Warm Southern Breeze

"… there is no such thing as nothing."

GameStop? GameOn? Face It: The United States Has Two Sets Of Rules

Posted by Warm Southern Breeze on Monday, February 1, 2021

Unless you’ve been in a cave in Tora Bora for the past week, or so, by now, you’ve probably heard of the Reddit/GameStop/Robinhood ordeal.

Here are the “players”:
• Vlad Tenev, CEO of the trading app Robinhood
• National Securities Clearing Corporation (NSCC)
• Day traders using the Robinhood app who also were participants in a Reddit group Wall Street Bets (properly as “r/wallstreetbets” – a forum called a “subreddit” on the popular website Reddit, which is a social platform and discussion group that also rates web content.)
• GameStop, a electronics/video game retailer

Robinhood (the company) became the target of widespread outrage last week after it stopped users from purchasing shares of GameStop, AMC, BlackBerry, and other so-called meme stocks that had significantly increased in price over the past week, which was fueled by WallStreetBets Reddit users.

The long and short of it (a most befitting pun, wouldn’t you say?) is that a no-fees stock brokrage company named Robinhood, which uses an app for a mobile device to effectuate trades, had ceased processing orders on a company named GameStop, which raised the hackles of some observers, including Elon Musk, and other news reporting groups.

The reason why Robinhood ceased activity on trades for GameStop, and other companies was because a loose-knit group of day trader investors in the subReddit forum WallStreetBets – which totals over 4 million strong, and describe themselves as “degenerates” – decided to take on the abuses of Wall Street power players, most typically as hedge funds.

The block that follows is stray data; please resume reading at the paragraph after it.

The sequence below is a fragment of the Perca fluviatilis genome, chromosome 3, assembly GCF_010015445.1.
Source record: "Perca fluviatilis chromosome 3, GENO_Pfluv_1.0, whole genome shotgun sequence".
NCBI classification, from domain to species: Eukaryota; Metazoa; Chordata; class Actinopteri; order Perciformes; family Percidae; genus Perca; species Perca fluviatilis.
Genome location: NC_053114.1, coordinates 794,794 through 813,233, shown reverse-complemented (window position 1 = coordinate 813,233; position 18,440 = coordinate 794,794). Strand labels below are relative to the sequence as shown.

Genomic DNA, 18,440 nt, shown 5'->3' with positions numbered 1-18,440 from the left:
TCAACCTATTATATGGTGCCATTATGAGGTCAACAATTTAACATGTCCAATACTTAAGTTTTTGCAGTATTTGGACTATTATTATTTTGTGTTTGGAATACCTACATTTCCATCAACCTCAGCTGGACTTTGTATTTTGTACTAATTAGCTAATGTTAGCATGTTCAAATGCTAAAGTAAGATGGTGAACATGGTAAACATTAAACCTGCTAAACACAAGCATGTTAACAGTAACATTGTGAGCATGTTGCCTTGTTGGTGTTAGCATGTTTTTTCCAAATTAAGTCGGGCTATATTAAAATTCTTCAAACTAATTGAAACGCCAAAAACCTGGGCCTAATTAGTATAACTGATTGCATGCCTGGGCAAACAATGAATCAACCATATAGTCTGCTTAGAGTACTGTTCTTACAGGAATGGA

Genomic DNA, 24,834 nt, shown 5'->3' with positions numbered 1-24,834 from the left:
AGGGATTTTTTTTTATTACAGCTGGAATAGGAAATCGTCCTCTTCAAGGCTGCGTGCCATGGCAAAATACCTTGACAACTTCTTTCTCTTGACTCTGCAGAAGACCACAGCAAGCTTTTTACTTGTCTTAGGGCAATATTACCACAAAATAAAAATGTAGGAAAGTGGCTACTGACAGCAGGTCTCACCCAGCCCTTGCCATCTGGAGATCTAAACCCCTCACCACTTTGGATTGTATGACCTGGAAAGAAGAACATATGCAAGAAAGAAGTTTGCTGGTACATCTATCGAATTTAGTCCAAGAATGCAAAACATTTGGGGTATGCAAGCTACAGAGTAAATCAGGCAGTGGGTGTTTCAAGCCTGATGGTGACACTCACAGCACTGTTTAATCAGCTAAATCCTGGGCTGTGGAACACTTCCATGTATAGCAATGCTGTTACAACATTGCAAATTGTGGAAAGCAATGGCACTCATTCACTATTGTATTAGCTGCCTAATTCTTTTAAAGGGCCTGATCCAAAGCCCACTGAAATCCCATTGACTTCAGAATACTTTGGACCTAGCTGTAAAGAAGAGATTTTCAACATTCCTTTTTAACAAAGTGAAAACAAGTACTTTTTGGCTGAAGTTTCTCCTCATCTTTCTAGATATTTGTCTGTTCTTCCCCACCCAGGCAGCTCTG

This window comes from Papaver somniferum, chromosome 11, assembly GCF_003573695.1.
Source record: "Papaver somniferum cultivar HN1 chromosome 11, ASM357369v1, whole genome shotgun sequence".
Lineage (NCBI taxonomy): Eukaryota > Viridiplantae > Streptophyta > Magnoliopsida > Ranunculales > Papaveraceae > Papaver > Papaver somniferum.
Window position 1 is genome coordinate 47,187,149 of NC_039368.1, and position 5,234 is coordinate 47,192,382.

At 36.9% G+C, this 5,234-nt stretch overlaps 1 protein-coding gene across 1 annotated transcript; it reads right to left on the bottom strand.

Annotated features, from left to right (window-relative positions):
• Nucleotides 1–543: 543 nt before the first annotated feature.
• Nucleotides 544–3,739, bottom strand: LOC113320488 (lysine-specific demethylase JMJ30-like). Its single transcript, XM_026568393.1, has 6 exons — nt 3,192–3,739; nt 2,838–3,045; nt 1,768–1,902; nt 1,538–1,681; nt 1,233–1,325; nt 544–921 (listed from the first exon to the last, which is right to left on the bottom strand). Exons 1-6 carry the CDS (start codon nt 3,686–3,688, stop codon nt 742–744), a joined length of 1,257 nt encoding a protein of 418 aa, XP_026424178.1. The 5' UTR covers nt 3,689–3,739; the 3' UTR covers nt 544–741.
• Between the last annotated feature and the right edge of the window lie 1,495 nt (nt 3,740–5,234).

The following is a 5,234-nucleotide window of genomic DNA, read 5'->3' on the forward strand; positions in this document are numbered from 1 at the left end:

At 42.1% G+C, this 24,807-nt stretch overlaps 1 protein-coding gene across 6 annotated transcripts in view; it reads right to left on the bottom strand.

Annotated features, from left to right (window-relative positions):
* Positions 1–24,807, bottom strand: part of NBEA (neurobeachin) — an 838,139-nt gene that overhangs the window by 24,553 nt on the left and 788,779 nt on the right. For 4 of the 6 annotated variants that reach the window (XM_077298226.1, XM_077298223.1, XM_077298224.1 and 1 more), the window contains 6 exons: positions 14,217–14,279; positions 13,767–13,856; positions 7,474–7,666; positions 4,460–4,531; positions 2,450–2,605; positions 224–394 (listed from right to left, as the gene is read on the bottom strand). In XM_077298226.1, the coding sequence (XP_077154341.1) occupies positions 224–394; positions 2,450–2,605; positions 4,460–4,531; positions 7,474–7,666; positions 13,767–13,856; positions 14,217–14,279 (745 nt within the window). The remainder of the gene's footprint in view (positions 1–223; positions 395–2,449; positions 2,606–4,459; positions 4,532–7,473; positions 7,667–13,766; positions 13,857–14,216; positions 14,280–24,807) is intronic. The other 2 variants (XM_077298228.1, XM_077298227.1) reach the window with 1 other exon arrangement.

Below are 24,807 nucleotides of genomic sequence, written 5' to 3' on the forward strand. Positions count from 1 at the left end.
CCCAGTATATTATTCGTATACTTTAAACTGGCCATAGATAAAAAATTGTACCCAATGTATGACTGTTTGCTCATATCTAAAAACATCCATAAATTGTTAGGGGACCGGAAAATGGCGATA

Investopedia writes this about hedge funds:

Hedge funds are alternative investments using pooled funds that employ different strategies to earn active returns, or alpha, for their investors. Hedge funds may be aggressively managed or make use of derivatives and leverage in both domestic and international markets with the goal of generating high returns (either in an absolute sense or over a specified market benchmark).

It is important to note that hedge funds are generally only accessible to accredited investors as they require less SEC regulations than other funds. One aspect that has set the hedge fund industry apart is the fact that hedge funds face less regulation than mutual funds and other investment vehicles.

Each hedge fund is constructed to take advantage of certain identifiable market opportunities. Hedge funds use different investment strategies and thus are often classified according to investment style. There is substantial diversity in risk attributes and investments among styles.

Legally, hedge funds are most often set up as private investment limited partnerships that are open to a limited number of accredited investors and require a large initial minimum investment. Investments in hedge funds are illiquid as they often require investors to keep their money in the fund for at least one year, a time known as the lock-up period. Withdrawals may also only happen at certain intervals such as quarterly or bi-annually.

A former writer and sociologist Alfred Winslow Jones’s company, A.W. Jones & Co. launched the first hedge fund in 1949. It was while writing an article about current investment trends for Fortune in 1948 that Jones was inspired to try his hand at managing money. He raised $100,000 (including $40,000 out of his own pocket) and set forth to try to minimize the risk in holding long-term stock positions by short selling other stocks. This investing innovation is now referred to as the classic long/short equities model. Jones also employed leverage to enhance returns.

In 1952, Jones altered the structure of his investment vehicle, converting it from a general partnership to a limited partnership and adding a 20% incentive fee as compensation for the managing partner. As the first money manager to combine short selling, the use of leverage shared risk through a partnership with other investors and a compensation system based on investment performance, Jones earned his place in investing history as the father of the hedge fund.